LA story

1 April 2017

9:00 AM

1 April 2017

9:00 AM

BREAKING NEWS: ‘Enjoyable play found at Royal Court.’ Generally, the Court likes to send its customers home feeling depressed, guilty, frightened or suicidal. And, generally, it succeeds. The Kid Stays in the Picture is based on the memoirs of Hollywood super-mogul Robert Evans. Director Simon McBurney uses artful lighting and complex staging effects to disguise the fact that this is just a glorified book-reading of the kind broadcast by Radio 4 every day of the week. The performers are concealed by deep shadows or behind screens and this threatens to break a basic rule of live theatre: an actor who can’t be seen can’t be heard. But the performers are audible enough and one of them, Danny Huston, has a wonderfully gnarled and leathery voice. Happily, the cast are in no danger of fluffing their lines. An autocue fixed to the gallery beams the script direct to the stage.

What makes the show stand out is the gossipy, crowd-pleasing material. Evans (real name Shapera) was a handsome New Yorker who fell into acting by chance after bumping into Norma Shearer at a swimming-pool. Cast as a bullfighter in The Sun Also Rises, he asked the producer why a real matador hadn’t been hired. ‘A real matador doesn’t look real.’ His career soon faltered and by the early 1960s he was back in New York flogging women’s clothing. He bought an option on an obscure novel, The Detective, which soared to the top of the bestseller lists. Hollywood came to negotiate and Evans played his limited hand expertly. He demanded, and won, permanent tenure at Paramount studios. He spent the next decade making a slate of films that have become enduring fixtures in our collective memory: Rosemary’s Baby, The Godfather, Love Story, The Italian Job, True Grit and Marathon Man.

Evans, who was Jewish, conceived The Godfather as an all-Italian production. He wanted audiences to ‘smell the pasta’. A dearth of Italian directors led him to hire the inexperienced Francis Ford Coppola, who hailed his first two-hour cut as ‘a masterpiece’. Evans disagreed and forced Coppola to restore scenes that enriched its emotional texture and increased its length by 50 per cent.

Casting Mia Farrow in Rosemary’s Baby brought Evans into conflict with her husband, Frank Sinatra. The singer insisted that she quit the film, mid-shoot. Evans persuaded Farrow that her performance would bag her an Oscar. She completed the picture. Sinatra divorced her. She didn’t win an Oscar.

Evans was an obsessive who spent 18 hours a day in the studio, and this show reveals how a good producer differs from an exceptional one. Evans succeeded because he could assume a multiplicity of roles: hustler, cop, diplomat, strongman, baby-sitter, blackmailer, father confessor and, above all, prophet. He was one of those visionaries who can divine a great movie from a one-paragraph synopsis. He was blessed with good fortune as well but it ran out in 1980 when he was convicted of drugs offences. His next big picture, The Cotton Club, was set in New York and the project was so dear to his heart that he wanted to direct it himself. Eventually, he was persuaded to hire Coppola, who produced a handsome flop that feels like a pale imitation of his Godfather franchise. Evans is still alive and this show is his latest production. It’s fun, coarse, bitchy and light as a feather. But why London? LA is the place for this Tinseltown tattle-fest.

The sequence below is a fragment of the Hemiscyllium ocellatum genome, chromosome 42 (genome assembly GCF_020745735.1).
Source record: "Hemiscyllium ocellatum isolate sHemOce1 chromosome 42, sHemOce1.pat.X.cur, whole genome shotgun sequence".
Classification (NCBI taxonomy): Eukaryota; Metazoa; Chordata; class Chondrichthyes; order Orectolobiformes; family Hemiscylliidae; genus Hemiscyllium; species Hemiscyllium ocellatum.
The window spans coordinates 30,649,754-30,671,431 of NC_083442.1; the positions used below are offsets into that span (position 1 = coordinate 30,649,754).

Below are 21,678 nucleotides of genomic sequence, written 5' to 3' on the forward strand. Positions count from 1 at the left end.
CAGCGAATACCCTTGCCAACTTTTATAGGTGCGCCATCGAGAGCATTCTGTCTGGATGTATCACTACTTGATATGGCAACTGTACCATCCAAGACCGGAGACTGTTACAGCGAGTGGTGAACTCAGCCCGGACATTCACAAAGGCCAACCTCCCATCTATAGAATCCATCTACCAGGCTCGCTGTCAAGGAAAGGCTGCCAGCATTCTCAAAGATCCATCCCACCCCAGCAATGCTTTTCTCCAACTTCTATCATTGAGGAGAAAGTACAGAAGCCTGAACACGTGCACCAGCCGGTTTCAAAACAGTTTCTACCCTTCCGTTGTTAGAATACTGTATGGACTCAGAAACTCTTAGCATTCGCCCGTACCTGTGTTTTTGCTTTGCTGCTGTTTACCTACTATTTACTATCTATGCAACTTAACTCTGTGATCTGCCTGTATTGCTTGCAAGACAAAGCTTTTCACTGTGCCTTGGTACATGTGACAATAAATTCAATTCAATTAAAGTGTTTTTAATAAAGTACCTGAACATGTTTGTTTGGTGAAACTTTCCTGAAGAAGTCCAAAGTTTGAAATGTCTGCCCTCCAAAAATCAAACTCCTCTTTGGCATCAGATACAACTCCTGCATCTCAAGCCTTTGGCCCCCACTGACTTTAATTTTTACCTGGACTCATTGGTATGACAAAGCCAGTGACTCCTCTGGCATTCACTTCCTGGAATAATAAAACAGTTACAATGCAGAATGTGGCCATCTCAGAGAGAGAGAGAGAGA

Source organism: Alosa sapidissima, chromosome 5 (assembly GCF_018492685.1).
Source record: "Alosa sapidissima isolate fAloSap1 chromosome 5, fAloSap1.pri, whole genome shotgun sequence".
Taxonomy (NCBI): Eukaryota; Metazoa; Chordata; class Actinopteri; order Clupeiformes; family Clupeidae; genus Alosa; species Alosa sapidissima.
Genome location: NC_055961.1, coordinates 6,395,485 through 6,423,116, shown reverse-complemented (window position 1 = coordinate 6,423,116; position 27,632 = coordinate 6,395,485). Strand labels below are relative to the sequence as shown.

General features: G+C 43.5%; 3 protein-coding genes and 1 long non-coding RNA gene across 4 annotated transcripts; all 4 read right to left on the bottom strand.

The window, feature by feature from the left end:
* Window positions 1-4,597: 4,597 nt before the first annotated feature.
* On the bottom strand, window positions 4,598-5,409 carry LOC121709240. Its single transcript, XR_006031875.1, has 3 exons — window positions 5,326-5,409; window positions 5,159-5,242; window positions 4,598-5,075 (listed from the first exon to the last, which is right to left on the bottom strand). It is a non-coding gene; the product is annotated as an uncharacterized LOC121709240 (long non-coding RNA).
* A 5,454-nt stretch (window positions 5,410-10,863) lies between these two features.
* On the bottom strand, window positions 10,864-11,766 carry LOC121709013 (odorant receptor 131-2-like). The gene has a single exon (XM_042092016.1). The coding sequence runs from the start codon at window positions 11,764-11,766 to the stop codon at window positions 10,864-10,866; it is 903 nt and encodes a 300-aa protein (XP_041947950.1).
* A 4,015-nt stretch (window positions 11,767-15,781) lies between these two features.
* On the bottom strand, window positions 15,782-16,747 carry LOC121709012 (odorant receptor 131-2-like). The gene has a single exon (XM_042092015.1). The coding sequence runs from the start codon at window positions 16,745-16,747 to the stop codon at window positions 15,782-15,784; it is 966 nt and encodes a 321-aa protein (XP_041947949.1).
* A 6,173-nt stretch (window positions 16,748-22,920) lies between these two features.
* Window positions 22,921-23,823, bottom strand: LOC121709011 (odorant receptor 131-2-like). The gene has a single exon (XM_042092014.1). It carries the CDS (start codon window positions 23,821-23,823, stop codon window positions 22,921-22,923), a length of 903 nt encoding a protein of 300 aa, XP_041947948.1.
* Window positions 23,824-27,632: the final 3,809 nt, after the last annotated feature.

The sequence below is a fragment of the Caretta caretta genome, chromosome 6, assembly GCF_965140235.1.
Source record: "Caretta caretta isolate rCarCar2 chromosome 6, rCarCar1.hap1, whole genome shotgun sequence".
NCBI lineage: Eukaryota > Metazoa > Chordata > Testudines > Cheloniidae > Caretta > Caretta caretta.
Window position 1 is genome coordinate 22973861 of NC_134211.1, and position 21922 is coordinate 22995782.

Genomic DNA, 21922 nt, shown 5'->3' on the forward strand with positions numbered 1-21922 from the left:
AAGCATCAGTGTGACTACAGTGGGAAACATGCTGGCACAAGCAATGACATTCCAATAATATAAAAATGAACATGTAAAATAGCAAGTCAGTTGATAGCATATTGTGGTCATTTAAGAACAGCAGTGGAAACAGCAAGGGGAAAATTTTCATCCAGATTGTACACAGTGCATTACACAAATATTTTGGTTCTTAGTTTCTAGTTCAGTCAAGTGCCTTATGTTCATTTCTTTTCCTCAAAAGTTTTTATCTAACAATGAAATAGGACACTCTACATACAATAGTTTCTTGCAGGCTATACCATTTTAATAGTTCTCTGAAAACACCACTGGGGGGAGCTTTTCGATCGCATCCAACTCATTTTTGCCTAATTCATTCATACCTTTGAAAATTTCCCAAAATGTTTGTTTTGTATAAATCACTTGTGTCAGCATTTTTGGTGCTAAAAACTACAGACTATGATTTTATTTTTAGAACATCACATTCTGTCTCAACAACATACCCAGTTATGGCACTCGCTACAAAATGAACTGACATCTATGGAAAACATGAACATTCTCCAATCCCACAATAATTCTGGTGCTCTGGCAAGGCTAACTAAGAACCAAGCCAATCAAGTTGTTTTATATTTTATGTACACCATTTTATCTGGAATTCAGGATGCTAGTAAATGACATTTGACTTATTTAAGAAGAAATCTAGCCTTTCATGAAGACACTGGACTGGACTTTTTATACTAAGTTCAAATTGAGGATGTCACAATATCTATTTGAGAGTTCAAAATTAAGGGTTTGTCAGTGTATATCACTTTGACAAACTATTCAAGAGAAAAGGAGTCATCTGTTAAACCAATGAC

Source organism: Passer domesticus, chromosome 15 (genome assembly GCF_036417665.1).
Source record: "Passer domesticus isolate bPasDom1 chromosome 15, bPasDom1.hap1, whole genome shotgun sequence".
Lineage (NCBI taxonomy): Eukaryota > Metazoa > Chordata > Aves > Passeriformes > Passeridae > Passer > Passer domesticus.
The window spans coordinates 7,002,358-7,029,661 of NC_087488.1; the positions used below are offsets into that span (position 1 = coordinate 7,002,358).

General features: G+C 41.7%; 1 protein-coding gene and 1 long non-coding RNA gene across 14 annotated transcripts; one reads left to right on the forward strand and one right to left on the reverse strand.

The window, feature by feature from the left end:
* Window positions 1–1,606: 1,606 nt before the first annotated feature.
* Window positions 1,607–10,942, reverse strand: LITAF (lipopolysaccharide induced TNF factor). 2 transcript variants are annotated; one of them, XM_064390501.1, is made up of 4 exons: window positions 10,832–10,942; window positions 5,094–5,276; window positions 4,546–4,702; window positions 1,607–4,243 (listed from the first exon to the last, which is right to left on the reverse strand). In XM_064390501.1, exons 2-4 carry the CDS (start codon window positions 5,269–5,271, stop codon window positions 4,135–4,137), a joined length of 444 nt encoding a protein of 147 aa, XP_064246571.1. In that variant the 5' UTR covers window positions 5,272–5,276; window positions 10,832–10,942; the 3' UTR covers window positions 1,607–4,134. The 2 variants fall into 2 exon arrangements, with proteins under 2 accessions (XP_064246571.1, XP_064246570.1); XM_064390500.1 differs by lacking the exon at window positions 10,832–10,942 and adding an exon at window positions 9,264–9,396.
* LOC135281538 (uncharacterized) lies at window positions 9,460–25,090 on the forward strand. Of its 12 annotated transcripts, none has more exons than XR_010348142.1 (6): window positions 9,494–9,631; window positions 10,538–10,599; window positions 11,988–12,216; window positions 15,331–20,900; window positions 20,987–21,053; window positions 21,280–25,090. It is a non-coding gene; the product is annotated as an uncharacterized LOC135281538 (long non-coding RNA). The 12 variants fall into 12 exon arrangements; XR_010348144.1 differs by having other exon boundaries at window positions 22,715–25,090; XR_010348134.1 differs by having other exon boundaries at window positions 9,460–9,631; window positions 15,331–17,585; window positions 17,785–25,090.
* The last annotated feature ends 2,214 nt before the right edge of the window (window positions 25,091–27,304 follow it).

Love in Idleness is a play with more parents than Elton John’s kids. Trevor Nunn was looking for a modern classic to revive when he came across two Rattigan dramas he’d never heard of. Less Than Kind was a wartime script with political themes that no one wished to produce. Lynn Fontanne and Alfred Lunt discovered the script and asked Rattigan to rewrite it along more commercial lines. The result, Love in Idleness, was staged in 1944 but hasn’t been produced in London since. In New York it appeared in 1946 under the title O Mistress Mine. Rattigan later regretted tinkering with Less Than Kind and Trevor Nunn has tried to honour the playwright’s change of heart by creating a ‘conflation of the two versions’. The result is always interesting but rarely as gripping as the finest Rattigan. Eve Best stars as Olivia, a middle-aged widow, living in sin with a glamorous and snobbish Canadian who has a top job in the Tory cabinet. Olivia’s affair outrages her left-leaning son, Michael, who wants to build a new post-war Britain for the benefit of the workers, not the toffs. The show is highly watchable. Eve Best is one of those rare thesps who seems to be channelling a real person on stage rather than delivering a human photocopy. Her unobtrusive dominance is a delight.

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